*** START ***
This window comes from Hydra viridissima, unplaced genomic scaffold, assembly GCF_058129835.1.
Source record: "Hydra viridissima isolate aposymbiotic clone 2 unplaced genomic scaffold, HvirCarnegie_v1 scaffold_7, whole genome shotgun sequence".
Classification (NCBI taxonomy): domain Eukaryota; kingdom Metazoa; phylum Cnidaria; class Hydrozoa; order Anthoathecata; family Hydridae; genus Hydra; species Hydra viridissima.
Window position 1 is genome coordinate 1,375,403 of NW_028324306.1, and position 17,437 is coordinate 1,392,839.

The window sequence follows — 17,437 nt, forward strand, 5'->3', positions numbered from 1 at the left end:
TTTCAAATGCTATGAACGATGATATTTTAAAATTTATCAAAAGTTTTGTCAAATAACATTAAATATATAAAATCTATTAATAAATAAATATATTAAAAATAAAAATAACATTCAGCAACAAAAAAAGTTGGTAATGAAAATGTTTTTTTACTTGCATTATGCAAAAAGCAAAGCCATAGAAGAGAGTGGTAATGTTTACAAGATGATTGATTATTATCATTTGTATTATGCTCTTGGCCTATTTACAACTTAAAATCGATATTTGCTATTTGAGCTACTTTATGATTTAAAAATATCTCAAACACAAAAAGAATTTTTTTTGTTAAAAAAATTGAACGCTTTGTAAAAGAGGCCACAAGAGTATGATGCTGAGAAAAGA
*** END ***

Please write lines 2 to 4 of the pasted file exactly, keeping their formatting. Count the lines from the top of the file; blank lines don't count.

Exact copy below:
Source record: "Hydra viridissima isolate aposymbiotic clone 2 unplaced genomic scaffold, HvirCarnegie_v1 scaffold_7, whole genome shotgun sequence".
Classification (NCBI taxonomy): domain Eukaryota; kingdom Metazoa; phylum Cnidaria; class Hydrozoa; order Anthoathecata; family Hydridae; genus Hydra; species Hydra viridissima.
Window position 1 is genome coordinate 1,375,403 of NW_028324306.1, and position 17,437 is coordinate 1,392,839.